Monday, July 25, 2005

Thanks Emi and Phil

 Basta de Blogar

Sunday, July 24, 2005

Google Is Taking Over the World

I just found this article on CNN about Google and its prominence within the web. Google is now a platform for email, blogging and tracking web traffic. In the development stages at Google are online payment services as well as plans to become an all encompassing digital library. Within a few years, Google could now who you are, what sites you visit, what you buy online and who you are emailing.

While it is nice to see Google moving in the direction of a one stop shopping site, it does raise some concerns about privacy and antitrust issues. With all of the internet security compromises of late, doesn't it seem really easy that someone could compromise a Google server and steal all of this information from one place? It would seem that Google is putting itself at risk by having all of this information in one place as hackers and law enforcement alike would do all that they can to use the information stored at Google for their own uses.

We have talked a great deal about privacy issues in class and for good reason. People need to feel that their information is safe online and not going to be comprised by people with bad intentions. In the political profession, we need to be keenly aware of keeping fundraising, volunteer and other information that we collect online as safe and secure as possible.

Saturday, July 23, 2005

On Lessig

I just finished listening to the speech by Lessig on culture today. While he raises a lot of interesting points, there was one point in particular where I could not agree with him more. Lessig makes the assertion that in today's society, control of culture has fallen into fewer hands than in year's past. I think that this is both sad and true.

Not to sound too much like a hippy, but I truly believe that corporate interests have completely taken control over American culture. Marketers tell us what to eat, what to buy, what movies to see, what to do with our free time and what to think. Control of culture has fallen into the hands of people who care less about culture and more about selling their goods and pushing their agendas. Like it or not, business and special interests have a great deal of control over the media. The few corporations that control the media don't care about what is good for society, only what is good for profit and loss statements.

Even in our field of political management, we craft messages to persuade people what to think and who to vote for. Sometimes I get the feeling our jobs are less about persuasion as much as they are about mind control. While that may sound cynical, it is true that we aim to control what and how people think. Are we just as bad as the companies that try to get us to watch their crappy movies and eat their gross food?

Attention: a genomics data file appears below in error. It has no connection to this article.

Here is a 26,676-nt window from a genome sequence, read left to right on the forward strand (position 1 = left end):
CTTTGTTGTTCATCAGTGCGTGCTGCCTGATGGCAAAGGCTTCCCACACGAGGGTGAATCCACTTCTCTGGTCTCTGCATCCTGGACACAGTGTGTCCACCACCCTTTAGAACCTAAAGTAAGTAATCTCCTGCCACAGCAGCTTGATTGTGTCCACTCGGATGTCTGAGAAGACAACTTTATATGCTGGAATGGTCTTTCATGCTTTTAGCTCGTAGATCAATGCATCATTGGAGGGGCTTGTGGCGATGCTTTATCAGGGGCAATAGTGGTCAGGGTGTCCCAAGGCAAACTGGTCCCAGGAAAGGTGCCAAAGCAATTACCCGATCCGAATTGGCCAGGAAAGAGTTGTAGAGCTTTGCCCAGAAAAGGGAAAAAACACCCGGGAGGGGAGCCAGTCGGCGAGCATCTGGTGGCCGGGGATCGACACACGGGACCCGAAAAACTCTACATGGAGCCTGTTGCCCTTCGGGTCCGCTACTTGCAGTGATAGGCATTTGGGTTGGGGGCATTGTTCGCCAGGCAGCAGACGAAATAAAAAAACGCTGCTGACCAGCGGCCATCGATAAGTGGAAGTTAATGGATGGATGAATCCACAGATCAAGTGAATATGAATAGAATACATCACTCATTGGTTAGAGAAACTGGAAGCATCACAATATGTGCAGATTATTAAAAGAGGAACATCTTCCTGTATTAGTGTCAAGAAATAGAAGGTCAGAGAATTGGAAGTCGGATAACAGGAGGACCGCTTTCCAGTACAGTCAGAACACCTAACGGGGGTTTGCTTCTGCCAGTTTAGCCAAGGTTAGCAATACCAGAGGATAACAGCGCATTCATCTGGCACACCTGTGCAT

Friday, July 22, 2005

Day Off # 2

 Get Real!

Thursday, July 21, 2005

Day Off

 Eminent Web Guru needs help

Sunday, July 17, 2005

Politics and IM Plus

I came across this article in the Washington Post today about the new rollout of AOL Instant Messenger. Apparently, AOL is introducing a new version of AIM that will allow people to store all of their contacts for their friends in one place and allow them to text, call or send email to anyone of their online buddies. The new version will also allow for the use of web TV and radio functions.

I think that this is an exciting new advancement that can definitely be used for campaign use. Campaign volunteers will now have one platform from which to reach friends and supporters for GOTV efforts. While AIM can only be effective if the people you are trying to reach are actually online, the ability to use texting capabilities as well as store phone contacts can and should be used by campaigns to ensure that they are hitting supporters in all ways possible to motivate them to vote. While many campaigns use modified versions of these types of technology, the new AIM can be an excellent tool for those of us that are out in the field.

Saturday, July 16, 2005

Big Brother and China

I just finished reading the article by Zittrain and Palfrey on Internet Filtering in China and it makes me really grateful that I live here instead of there. It strikes me as incredibly bizarre that China has yet to succumb to the political pressures from the US and other democratic nations who would advocate for free speech rights for Chinese citizens. The measures that the Chinese government has put into place to repress their citizens online are downright draconian.

My office at GW has had to deal with a few incoming freshman from China directly related to this censorship issue. These students have not been allowed to apply for housing at the University based on the censorship that the Chinese have implemented over American educational websites. Heaven forbid what would happen if a Chinese student studying in America could apply for a double over a triple for their freshman year housing.

I was hopeful that when Hong Kong changed from British to Chinese power a few years ago that the trappings of Communism would fall when the Chinese government saw how effective capitalism and a democratic commerce system were first hand. I am still hopeful that the government will see the error in its ways and that the Chinese citizenry will rise up against this attack on informational and free speech rights.